Off the record (but not off one of the records in his vast and eclectic collection of vinyl), The New Stack founder Alex Williams had been characterizing the different types of tech press, from Microsoft Groupies to SaaS Bloggery, and taking no prisoners. Co-host Michael Coté, prowling for viability, recounts these merciless dissections past the intro and into the Thunderdome of this edition of The New Stack Analysts podcast.
For other, not-quite-so-navel-gazing episodes, visit the podcast section of The New Stack.
Michael humbly suggests that he and Alex belong to the “generic enterprise and infrastructure software crowd,” a distinction which affords him the liberty to put Alex on the spot with the the loaded question, “How do you source people to write for your site?”
“Finding the right people is the hardest part,” says Alex with a sigh. “I go through referrals, so you referred Nancy [Gohring] originally. I went and found her, and now she’s going over to Fierce Enterprise,” he remembers, wanting to stow away the pain like so much ill-conceived front-end code in a Docker container.
“I have a fancy journalism degree,” he says.
“So,” Michael realizes, suddenly, “you know what’s supposed to happen.” Then he eases into the subject. “Do you think that journalism at a place like The New Stack is much different than the way you were trained and the way journalism happens elsewhere, or is it pretty much the same thing; you just have fancier graphics and more incomprehensible words?”
“Here’s how I would cluster the market,” Alex says, ignoring the illogic of Michael’s sentiment. “There’s the tech news blogs; there’s TechCrunch, there’s GigaOm, there’s VentureBeat, there’s Re/code, and I think you could count Pando in that category.”
Michael prepares to continue counting on his other hand, then remembers the calculator app on his Apple II+.
“They (those other ones) will go into some depth, too,” says Alex, “because some of them also have developer channels, so some of them do have a developer focus.” But, Alex knows this business, perhaps all too well. “They basically cover the news. They’re always looking for ‘what’s the latest story?’ I think that changes their perspective quite a bit.”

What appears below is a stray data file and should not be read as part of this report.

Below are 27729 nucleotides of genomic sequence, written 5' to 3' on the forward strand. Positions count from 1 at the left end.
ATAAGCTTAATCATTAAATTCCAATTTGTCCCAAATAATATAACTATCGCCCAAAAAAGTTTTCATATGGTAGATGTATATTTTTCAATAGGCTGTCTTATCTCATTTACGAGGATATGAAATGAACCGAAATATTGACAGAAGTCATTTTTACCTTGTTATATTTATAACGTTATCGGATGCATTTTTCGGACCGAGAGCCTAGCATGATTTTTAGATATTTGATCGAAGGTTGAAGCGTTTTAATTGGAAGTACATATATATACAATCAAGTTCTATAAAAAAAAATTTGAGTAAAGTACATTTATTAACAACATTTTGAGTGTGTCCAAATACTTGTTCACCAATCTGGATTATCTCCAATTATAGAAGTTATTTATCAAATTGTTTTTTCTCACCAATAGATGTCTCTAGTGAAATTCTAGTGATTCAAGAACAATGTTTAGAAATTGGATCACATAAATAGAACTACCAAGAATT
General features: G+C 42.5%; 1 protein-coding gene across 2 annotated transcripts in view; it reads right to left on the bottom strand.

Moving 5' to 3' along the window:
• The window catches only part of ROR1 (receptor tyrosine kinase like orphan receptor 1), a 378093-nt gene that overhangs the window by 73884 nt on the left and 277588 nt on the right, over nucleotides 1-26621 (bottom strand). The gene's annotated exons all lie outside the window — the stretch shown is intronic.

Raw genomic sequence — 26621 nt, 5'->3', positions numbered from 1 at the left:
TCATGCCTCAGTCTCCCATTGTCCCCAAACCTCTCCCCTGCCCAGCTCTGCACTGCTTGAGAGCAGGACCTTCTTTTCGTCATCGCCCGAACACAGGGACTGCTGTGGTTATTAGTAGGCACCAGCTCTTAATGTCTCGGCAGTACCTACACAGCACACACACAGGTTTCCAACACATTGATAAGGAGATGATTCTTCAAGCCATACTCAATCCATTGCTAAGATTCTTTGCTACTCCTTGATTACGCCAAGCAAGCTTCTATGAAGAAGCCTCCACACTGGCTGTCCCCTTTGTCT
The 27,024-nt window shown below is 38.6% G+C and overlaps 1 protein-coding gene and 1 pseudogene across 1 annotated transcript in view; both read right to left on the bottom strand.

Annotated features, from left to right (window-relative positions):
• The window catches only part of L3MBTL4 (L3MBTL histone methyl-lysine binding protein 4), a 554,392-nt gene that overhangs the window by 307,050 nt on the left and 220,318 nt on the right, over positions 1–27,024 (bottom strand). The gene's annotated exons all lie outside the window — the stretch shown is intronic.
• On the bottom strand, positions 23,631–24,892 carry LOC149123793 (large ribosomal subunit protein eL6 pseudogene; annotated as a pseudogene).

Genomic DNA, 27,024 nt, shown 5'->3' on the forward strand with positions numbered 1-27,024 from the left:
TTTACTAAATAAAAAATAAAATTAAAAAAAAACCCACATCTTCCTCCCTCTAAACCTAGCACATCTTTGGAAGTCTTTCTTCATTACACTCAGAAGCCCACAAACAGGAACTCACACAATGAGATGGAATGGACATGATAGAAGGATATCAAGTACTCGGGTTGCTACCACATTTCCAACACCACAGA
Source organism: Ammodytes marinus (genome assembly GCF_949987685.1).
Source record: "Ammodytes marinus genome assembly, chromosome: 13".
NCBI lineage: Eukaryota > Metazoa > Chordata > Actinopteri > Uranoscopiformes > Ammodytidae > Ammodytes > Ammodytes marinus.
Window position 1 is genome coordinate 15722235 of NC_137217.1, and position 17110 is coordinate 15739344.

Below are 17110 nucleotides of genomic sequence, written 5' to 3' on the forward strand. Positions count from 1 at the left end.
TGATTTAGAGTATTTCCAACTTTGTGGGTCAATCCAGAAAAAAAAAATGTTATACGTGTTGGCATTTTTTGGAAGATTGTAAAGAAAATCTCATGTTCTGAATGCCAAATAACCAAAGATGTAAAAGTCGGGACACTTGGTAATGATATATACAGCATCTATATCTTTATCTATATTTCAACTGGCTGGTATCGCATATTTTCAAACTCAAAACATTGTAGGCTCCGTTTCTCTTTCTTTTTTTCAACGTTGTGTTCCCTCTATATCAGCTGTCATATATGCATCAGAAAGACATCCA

Michael grips the bait like an aspiring fashion photographer. “Just because something comes out doesn’t mean it’s worth covering,” he says with a laugh. Still, Michael and his hyper-analytical colleagues at 451 Research are very concerned about timeliness, “much more so than other analysts,” he says. “The more important thing is that it’s worth your time to read this stuff because it’s relevant to your day-to-day work.”
“We want to get into how things work,” says Alex, getting into it. “The trick is: how do you stay relevant and cover the pulse of the news, but not be so compulsively driven by the news stories?”
Docker, programming languages, developer tools, things you can stack, things a developer might say… these are the sentient and clueful blocks of The New Stack pyramid. Alex restrains himself from using his hands to convey his enthusiasm.
“We’re going to publish a series of stories on the Docker ecosystem,” says Alex, making a little announcement in a scoopy kind of way. “We’ll have one on the operating systems, how Red Hat, Ubuntu, and these others are using Docker. What is the impact there, and why are they doing it? Then we’ll look at the service providers, and then the config management, and on, and on. The challenge here is in saying, ‘we’re covering all these different types of companies in this ecosystem, but I don’t see much about the database providers.'” Alex’s reporter instincts are now in continuous integration mode. “I haven’t heard much about how the database market is affected by the Docker ecosystem.”
“Historically,” Michael says with a degree of intone and playfulness, “I’m always … the trick you learn in strategy is to use the past to predict the future? That’s kind of a silly way of putting it, ’cause that’s a trick used in life, too.”
Alex impatiently glances at the clock in the corner of his Retina 5K display, then opens a folder containing pictures from his recent travels.
“Historically,” Michael says, beginning again, “it took a long time for agile development to get really deep in databases. In fact, there’s the guy who always had a picture of himself in the funny hat, you know, the Australian hat. What was his name? Scott Ambler, who in the 2003-2004 time period spent a lot of time coming up with what agile software development means for databases.”
Alex cursors through photos from his last trip to the Bay area. “So much has changed since then,” he says, musing to himself.
“Because the culture of databases is notoriously anti-anything,” Michael says, now basically improvising. “A lot of focus is put on databases being stable and well-controlled and not screwing up. Any time some new way of doing stuff comes along, the database people generally avoid it because it’s risky, from their perspective. I would think that in the Docker-DevOps-New-Stack culture, database stuff will take a while to get to.” That is to say, prepositionally, “to get around to,” now that I’m re-reading this.
Soon, Alex must pull on his tight-fitting diamond shoes and whisk off to another meeting with some other generic enterprise and infrastructure software crowd types. You really just have to listen to this podcast to obtain the full quotient of entertaining and erudite content, involving restful APIs and microservices, the tender romancing of passive applications and the metropolitan seduction of how Google Now is getting better, so much better, and the majestic reflections upon growlers of kombucha, the Spice Miners of Dune, and the curse of in-flight wi-fi.
“Software has already eaten the world,” announces Michael, “so things work out well.”